For a large amount of information and the answer to these questions, please scroll further down this page....
- Do I need a Guide, Can't I do it myself?
- Bel, I've heard I can become sick if I drink the local water. How do you survive a trek without water ? Do you carry it with you ?
- Bel, What's the food like on the trekking routes ?
- Bel, I would love to come to Nepal and go trekking but I should also like to spend some time in Kathmandu.
- It is my first time to Nepal. How long should I plan on spending in Kathmandu and other cities and how much time trekking.
- Bel, There are many trekking companies based in the Europe or America who can organize the whole trekking experience. What advantage is there to using a trekking service based in Nepal.
- Bel, I have heard some people talk about camping treks and others speak of guest house or tea house treks. What does all that mean ?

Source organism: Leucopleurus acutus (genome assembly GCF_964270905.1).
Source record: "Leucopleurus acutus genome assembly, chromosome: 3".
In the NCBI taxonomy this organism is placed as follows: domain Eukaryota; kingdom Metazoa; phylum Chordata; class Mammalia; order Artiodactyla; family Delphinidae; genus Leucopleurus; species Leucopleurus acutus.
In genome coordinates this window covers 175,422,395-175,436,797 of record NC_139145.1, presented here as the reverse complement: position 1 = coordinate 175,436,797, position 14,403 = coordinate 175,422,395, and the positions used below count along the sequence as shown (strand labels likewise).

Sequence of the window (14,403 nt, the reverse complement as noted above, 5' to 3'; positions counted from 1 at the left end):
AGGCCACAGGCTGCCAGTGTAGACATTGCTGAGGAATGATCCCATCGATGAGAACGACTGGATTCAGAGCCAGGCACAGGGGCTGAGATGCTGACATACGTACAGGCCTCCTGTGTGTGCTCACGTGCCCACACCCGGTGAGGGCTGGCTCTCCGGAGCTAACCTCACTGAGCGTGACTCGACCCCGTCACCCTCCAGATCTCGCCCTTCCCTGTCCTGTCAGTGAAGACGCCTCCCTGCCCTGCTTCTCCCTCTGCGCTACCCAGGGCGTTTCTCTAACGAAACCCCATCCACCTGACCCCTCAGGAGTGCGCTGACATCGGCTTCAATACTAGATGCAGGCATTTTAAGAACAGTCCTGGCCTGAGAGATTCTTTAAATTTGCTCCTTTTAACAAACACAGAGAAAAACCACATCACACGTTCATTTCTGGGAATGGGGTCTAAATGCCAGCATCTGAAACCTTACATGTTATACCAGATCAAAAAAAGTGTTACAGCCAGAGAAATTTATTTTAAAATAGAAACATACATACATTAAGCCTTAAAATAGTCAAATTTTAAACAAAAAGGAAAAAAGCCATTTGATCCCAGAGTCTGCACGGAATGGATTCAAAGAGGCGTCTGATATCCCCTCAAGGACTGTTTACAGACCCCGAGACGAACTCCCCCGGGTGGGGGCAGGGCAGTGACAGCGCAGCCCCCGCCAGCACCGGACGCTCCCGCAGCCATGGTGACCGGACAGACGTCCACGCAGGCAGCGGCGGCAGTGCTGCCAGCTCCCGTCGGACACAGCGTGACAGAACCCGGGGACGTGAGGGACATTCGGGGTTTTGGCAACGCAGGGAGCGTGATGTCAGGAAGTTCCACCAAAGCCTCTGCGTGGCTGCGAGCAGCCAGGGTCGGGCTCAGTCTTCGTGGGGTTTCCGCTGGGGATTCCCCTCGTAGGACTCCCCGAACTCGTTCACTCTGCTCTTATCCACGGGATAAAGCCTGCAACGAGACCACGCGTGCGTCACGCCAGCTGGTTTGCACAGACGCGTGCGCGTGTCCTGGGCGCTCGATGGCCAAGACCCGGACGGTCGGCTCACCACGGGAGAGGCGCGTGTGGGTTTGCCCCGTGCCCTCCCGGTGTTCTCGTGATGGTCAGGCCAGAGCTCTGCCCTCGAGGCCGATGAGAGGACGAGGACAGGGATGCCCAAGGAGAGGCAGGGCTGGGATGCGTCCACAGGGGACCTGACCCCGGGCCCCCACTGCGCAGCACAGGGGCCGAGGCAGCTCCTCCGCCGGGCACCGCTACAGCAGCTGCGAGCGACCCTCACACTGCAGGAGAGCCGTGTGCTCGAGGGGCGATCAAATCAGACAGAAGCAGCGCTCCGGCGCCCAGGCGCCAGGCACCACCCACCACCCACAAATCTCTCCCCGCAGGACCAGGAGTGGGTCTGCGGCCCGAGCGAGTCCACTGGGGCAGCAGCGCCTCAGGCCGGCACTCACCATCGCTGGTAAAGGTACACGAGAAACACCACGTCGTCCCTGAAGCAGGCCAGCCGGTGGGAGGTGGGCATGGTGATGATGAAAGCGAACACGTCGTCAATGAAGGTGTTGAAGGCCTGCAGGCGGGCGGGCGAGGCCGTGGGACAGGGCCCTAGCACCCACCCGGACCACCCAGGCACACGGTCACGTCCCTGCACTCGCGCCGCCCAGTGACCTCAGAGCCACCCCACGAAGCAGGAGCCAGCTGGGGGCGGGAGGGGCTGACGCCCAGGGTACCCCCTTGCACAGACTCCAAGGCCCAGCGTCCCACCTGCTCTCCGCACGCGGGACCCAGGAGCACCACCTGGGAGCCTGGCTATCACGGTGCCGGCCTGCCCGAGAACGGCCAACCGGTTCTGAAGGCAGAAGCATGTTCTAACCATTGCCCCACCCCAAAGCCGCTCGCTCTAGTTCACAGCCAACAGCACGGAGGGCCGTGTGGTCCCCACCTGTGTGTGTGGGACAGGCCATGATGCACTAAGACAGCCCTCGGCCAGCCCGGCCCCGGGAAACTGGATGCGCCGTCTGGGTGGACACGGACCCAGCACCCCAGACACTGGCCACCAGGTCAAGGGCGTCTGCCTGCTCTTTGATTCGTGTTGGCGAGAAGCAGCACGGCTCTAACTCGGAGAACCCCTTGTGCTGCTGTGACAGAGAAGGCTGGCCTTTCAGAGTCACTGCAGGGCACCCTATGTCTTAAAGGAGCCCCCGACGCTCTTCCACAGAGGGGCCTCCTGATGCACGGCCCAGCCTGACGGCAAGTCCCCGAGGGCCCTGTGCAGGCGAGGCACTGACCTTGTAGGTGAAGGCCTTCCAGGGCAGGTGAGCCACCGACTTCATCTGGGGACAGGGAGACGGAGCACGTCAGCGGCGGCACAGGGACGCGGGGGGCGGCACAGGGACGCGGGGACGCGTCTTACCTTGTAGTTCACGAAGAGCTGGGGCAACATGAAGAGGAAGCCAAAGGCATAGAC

- Bel, what's a typical day like on a trek ?
- Bel, we plan to trek in early February in the Annapurna Sanctuary. How cold will it get ? What kind of clothes do we need.
- Bel, Is there any mountaineering skills required in a typical trek ?
- Bel, I have heard that some people do not acclimatize to altitude. How can I guarantee that this will not be a problem for me ?
- Bel, I would also like to do some white water rafting and mountain biking while in Nepal. Can I do that ?
- Bel, what kind of clothes should I bring for trekking in the mountains ?
- Bel, As a woman travelling alone I would prefer a woman guide/porter. Can this be arranged ?
- Bel, What language is spoken in Nepal ? Do many guides speak English ?
- Bel, Do I need protection against Malaria or other diseases in Nepal ? Should I get medication or inoculations before I go ?
- Bel, What happens if I get sick on a trek ? Are there medical facilities nearby ?
- Bel, I have two young children age 5 and 7. Is it a problem to take them along on a short trek ?
Do I need a Guide, Can't I do it myself?
Hiring a guide and/or porter is an option, not a necessity. Many young budget travelers feel the expense is beyond them and decide to go unguided. This can work but there are many advantages to hiring a guide and/or porter. Chief among these is the opportunity to learn about the Nepali